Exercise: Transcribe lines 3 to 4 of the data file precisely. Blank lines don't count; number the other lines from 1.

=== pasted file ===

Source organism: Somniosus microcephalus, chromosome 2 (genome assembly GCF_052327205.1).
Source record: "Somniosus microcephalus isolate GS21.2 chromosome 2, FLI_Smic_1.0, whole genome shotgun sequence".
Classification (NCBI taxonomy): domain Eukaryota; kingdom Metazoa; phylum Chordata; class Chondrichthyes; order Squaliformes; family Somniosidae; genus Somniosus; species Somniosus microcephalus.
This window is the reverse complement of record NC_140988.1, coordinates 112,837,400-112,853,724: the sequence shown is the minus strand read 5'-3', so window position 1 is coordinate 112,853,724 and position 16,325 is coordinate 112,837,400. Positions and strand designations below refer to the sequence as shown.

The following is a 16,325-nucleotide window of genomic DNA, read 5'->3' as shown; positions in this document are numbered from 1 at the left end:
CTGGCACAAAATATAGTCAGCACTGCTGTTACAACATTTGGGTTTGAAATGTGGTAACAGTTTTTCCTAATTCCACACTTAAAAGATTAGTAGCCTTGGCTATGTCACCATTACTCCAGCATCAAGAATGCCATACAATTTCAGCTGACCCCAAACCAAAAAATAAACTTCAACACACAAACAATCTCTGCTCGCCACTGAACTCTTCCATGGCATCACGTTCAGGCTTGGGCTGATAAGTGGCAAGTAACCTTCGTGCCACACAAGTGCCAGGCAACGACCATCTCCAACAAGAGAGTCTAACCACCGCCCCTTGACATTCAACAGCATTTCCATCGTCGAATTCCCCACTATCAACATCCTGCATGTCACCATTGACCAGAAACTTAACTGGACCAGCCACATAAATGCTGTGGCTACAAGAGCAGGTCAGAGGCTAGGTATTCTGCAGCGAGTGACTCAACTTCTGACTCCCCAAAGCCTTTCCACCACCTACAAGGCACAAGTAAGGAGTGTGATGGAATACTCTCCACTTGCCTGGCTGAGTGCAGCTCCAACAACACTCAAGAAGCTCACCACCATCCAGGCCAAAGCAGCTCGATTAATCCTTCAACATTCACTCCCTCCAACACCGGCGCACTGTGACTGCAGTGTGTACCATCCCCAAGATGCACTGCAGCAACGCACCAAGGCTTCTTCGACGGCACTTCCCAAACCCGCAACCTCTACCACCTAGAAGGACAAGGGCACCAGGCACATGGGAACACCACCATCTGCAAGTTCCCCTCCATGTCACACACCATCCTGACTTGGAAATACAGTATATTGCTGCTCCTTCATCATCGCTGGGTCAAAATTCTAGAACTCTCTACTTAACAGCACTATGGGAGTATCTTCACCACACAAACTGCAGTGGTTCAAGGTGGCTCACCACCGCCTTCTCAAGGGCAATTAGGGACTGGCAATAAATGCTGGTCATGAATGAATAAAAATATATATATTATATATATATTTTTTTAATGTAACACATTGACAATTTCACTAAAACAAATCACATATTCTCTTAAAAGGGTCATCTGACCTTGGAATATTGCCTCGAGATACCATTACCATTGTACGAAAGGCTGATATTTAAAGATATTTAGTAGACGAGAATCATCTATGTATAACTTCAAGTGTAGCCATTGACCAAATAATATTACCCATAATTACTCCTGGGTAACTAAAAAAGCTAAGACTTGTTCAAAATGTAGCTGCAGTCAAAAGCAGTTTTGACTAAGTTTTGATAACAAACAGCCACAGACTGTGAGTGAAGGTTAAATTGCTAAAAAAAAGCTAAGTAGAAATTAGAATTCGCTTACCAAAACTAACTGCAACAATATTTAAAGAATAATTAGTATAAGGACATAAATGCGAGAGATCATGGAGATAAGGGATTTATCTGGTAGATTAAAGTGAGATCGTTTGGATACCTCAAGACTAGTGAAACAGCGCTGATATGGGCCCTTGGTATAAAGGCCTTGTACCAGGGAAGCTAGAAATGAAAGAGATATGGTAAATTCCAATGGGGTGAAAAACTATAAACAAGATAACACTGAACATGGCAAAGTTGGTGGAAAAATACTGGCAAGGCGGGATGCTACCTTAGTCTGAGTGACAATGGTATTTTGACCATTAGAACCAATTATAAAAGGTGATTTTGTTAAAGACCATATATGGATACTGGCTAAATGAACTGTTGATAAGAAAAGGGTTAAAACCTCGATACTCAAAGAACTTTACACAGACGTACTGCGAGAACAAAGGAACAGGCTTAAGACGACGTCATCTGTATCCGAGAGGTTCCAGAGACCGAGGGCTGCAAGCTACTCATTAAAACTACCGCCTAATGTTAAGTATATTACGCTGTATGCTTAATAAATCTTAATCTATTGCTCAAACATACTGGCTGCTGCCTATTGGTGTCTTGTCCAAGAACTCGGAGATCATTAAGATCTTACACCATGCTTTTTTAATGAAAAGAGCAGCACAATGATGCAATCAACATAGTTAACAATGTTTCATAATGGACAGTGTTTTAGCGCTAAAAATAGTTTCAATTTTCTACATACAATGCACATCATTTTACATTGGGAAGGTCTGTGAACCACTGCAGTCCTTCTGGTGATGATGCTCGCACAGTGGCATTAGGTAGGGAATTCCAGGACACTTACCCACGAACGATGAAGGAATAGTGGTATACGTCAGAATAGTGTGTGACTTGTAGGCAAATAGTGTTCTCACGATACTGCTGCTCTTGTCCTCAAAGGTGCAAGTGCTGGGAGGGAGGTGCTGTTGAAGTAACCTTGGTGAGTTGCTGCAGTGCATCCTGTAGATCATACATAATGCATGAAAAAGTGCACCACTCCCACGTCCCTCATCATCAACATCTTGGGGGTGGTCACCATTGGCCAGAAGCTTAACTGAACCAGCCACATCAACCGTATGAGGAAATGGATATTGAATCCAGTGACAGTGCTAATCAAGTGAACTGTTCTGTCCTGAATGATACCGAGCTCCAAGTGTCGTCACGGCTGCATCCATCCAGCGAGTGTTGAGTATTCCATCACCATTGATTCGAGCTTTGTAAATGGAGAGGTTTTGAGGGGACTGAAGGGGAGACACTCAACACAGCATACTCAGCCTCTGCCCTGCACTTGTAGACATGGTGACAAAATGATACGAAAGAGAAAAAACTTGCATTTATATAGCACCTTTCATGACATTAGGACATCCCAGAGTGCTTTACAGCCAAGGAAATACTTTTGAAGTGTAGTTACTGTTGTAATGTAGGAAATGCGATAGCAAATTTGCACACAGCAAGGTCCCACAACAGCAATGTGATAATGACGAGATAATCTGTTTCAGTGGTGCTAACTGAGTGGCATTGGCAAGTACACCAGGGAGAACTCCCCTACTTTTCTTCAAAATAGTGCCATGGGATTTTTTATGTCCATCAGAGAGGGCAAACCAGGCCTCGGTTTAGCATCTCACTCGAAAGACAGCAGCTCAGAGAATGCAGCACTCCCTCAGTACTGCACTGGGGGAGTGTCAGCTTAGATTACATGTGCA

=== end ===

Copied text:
Classification (NCBI taxonomy): domain Eukaryota; kingdom Metazoa; phylum Chordata; class Chondrichthyes; order Squaliformes; family Somniosidae; genus Somniosus; species Somniosus microcephalus.
This window is the reverse complement of record NC_140988.1, coordinates 112,837,400-112,853,724: the sequence shown is the minus strand read 5'-3', so window position 1 is coordinate 112,853,724 and position 16,325 is coordinate 112,837,400. Positions and strand designations below refer to the sequence as shown.